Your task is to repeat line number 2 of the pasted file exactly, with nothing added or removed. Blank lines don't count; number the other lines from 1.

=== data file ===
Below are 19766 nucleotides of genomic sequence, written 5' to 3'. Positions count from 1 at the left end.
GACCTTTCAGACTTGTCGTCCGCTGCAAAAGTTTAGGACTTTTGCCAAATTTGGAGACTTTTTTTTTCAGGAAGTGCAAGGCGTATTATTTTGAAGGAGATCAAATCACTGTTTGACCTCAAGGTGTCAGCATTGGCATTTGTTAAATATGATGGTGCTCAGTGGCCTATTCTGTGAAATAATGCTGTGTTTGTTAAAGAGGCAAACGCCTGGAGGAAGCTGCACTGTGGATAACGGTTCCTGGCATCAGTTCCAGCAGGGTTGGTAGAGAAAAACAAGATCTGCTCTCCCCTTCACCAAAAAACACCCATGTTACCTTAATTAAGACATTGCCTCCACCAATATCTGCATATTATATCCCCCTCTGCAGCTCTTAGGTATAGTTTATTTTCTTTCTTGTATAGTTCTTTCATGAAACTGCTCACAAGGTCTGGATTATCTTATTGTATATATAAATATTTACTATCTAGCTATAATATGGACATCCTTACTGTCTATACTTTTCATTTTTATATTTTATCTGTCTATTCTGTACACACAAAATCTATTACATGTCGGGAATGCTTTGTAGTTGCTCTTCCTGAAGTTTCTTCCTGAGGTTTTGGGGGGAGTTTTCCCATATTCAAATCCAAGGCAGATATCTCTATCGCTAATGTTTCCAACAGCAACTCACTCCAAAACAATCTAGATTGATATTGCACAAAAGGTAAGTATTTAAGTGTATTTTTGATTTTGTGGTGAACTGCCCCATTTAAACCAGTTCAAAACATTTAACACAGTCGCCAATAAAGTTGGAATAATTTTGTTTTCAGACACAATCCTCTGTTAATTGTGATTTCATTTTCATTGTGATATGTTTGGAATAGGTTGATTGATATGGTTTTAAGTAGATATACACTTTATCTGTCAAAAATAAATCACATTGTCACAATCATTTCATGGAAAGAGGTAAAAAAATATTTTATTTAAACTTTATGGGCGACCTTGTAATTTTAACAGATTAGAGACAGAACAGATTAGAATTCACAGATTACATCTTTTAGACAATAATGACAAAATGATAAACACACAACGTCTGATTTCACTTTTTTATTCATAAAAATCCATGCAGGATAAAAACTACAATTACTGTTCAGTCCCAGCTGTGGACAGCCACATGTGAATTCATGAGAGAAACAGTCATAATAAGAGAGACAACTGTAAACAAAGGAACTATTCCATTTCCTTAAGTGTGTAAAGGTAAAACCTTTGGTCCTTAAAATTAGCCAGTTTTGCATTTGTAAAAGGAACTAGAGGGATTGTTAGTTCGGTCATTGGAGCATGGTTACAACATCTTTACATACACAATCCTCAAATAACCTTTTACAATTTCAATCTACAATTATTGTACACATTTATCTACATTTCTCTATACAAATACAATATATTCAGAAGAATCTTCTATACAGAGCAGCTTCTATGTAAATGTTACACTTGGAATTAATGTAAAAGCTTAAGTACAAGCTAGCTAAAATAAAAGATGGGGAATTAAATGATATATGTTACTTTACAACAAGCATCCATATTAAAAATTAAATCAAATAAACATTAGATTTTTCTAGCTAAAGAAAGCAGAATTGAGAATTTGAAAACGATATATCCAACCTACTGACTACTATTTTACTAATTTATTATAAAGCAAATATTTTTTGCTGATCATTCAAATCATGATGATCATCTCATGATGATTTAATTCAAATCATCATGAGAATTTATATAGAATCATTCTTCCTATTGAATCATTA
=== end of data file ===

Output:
GACCTTTCAGACTTGTCGTCCGCTGCAAAAGTTTAGGACTTTTGCCAAATTTGGAGACTTTTTTTTTCAGGAAGTGCAAGGCGTATTATTTTGAAGGAGATCAAATCACTGTTTGACCTCAAGGTGTCAGCATTGGCATTTGTTAAATATGATGGTGCTCAGTGGCCTATTCTGTGAAATAATGCTGTGTTTGTTAAAGAGGCAAACGCCTGGAGGAAGCTGCACTGTGGATAACGGTTCCTGGCATCAGTTCCAGCAGGGTTGGTAGAGAAAAACAAGATCTGCTCTCCCCTTCACCAAAAAACACCCATGTTACCTTAATTAAGACATTGCCTCCACCAATATCTGCATATTATATCCCCCTCTGCAGCTCTTAGGTATAGTTTATTTTCTTTCTTGTATAGTTCTTTCATGAAACTGCTCACAAGGTCTGGATTATCTTATTGTATATATAAATATTTACTATCTAGCTATAATATGGACATCCTTACTGTCTATACTTTTCATTTTTATATTTTATCTGTCTATTCTGTACACACAAAATCTATTACATGTCGGGAATGCTTTGTAGTTGCTCTTCCTGAAGTTTCTTCCTGAGGTTTTGGGGGGAGTTTTCCCATATTCAAATCCAAGGCAGATATCTCTATCGCTAATGTTTCCAACAGCAACTCACTCCAAAACAATCTAGATTGATATTGCACAAAAGGTAAGTATTTAAGTGTATTTTTGATTTTGTGGTGAACTGCCCCATTTAAACCAGTTCAAAACATTTAACACAGTCGCCAATAAAGTTGGAATAATTTTGTTTTCAGACACAATCCTCTGTTAATTGTGATTTCATTTTCATTGTGATATGTTTGGAATAGGTTGATTGATATGGTTTTAAGTAGATATACACTTTATCTGTCAAAAATAAATCACATTGTCACAATCATTTCATGGAAAGAGGTAAAAAAATATTTTATTTAAACTTTATGGGCGACCTTGTAATTTTAACAGATTAGAGACAGAACAGATTAGAATTCACAGATTACATCTTTTAGACAATAATGACAAAATGATAAACACACAACGTCTGATTTCACTTTTTTATTCATAAAAATCCATGCAGGATAAAAACTACAATTACTGTTCAGTCCCAGCTGTGGACAGCCACATGTGAATTCATGAGAGAAACAGTCATAATAAGAGAGACAACTGTAAACAAAGGAACTATTCCATTTCCTTAAGTGTGTAAAGGTAAAACCTTTGGTCCTTAAAATTAGCCAGTTTTGCATTTGTAAAAGGAACTAGAGGGATTGTTAGTTCGGTCATTGGAGCATGGTTACAACATCTTTACATACACAATCCTCAAATAACCTTTTACAATTTCAATCTACAATTATTGTACACATTTATCTACATTTCTCTATACAAATACAATATATTCAGAAGAATCTTCTATACAGAGCAGCTTCTATGTAAATGTTACACTTGGAATTAATGTAAAAGCTTAAGTACAAGCTAGCTAAAATAAAAGATGGGGAATTAAATGATATATGTTACTTTACAACAAGCATCCATATTAAAAATTAAATCAAATAAACATTAGATTTTTCTAGCTAAAGAAAGCAGAATTGAGAATTTGAAAACGATATATCCAACCTACTGACTACTATTTTACTAATTTATTATAAAGCAAATATTTTTTGCTGATCATTCAAATCATGATGATCATCTCATGATGATTTAATTCAAATCATCATGAGAATTTATATAGAATCATTCTTCCTATTGAATCATTA